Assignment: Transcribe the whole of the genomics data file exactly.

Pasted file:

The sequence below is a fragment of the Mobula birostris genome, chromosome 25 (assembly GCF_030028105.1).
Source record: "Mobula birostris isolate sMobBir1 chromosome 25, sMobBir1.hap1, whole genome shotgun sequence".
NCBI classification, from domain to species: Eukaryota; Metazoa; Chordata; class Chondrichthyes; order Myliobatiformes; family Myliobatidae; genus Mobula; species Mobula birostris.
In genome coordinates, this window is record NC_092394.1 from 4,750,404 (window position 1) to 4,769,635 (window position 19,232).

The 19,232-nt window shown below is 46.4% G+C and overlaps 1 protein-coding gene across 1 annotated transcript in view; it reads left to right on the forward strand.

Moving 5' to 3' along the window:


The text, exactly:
The sequence below is a fragment of the Mobula birostris genome, chromosome 25 (assembly GCF_030028105.1).
Source record: "Mobula birostris isolate sMobBir1 chromosome 25, sMobBir1.hap1, whole genome shotgun sequence".
NCBI classification, from domain to species: Eukaryota; Metazoa; Chordata; class Chondrichthyes; order Myliobatiformes; family Myliobatidae; genus Mobula; species Mobula birostris.
In genome coordinates, this window is record NC_092394.1 from 4,750,404 (window position 1) to 4,769,635 (window position 19,232).

The 19,232-nt window shown below is 46.4% G+C and overlaps 1 protein-coding gene across 1 annotated transcript in view; it reads left to right on the forward strand.

Moving 5' to 3' along the window: